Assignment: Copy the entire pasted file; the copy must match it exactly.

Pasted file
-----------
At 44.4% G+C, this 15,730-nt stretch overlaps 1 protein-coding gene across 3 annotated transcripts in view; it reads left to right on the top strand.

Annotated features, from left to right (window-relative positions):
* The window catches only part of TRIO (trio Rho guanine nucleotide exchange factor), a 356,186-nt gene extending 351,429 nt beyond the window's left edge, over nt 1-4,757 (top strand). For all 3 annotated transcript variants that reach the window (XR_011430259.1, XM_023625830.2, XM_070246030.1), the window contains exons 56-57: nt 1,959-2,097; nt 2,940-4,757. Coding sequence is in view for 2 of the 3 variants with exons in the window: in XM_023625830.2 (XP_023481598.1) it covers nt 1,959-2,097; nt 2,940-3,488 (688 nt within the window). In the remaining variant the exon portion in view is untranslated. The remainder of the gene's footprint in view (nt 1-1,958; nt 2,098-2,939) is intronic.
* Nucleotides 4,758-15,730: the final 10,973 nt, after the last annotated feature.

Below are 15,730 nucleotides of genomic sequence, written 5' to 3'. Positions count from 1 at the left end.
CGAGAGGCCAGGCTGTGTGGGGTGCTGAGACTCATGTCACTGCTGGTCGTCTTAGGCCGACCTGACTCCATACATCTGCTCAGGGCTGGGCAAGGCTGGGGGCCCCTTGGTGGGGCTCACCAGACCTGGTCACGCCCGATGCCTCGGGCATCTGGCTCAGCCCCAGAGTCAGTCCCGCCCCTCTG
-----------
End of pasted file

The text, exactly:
At 44.4% G+C, this 15,730-nt stretch overlaps 1 protein-coding gene across 3 annotated transcripts in view; it reads left to right on the top strand.

Annotated features, from left to right (window-relative positions):
* The window catches only part of TRIO (trio Rho guanine nucleotide exchange factor), a 356,186-nt gene extending 351,429 nt beyond the window's left edge, over nt 1-4,757 (top strand). For all 3 annotated transcript variants that reach the window (XR_011430259.1, XM_023625830.2, XM_070246030.1), the window contains exons 56-57: nt 1,959-2,097; nt 2,940-4,757. Coding sequence is in view for 2 of the 3 variants with exons in the window: in XM_023625830.2 (XP_023481598.1) it covers nt 1,959-2,097; nt 2,940-3,488 (688 nt within the window). In the remaining variant the exon portion in view is untranslated. The remainder of the gene's footprint in view (nt 1-1,958; nt 2,098-2,939) is intronic.
* Nucleotides 4,758-15,730: the final 10,973 nt, after the last annotated feature.

Below are 15,730 nucleotides of genomic sequence, written 5' to 3'. Positions count from 1 at the left end.
CGAGAGGCCAGGCTGTGTGGGGTGCTGAGACTCATGTCACTGCTGGTCGTCTTAGGCCGACCTGACTCCATACATCTGCTCAGGGCTGGGCAAGGCTGGGGGCCCCTTGGTGGGGCTCACCAGACCTGGTCACGCCCGATGCCTCGGGCATCTGGCTCAGCCCCAGAGTCAGTCCCGCCCCTCTG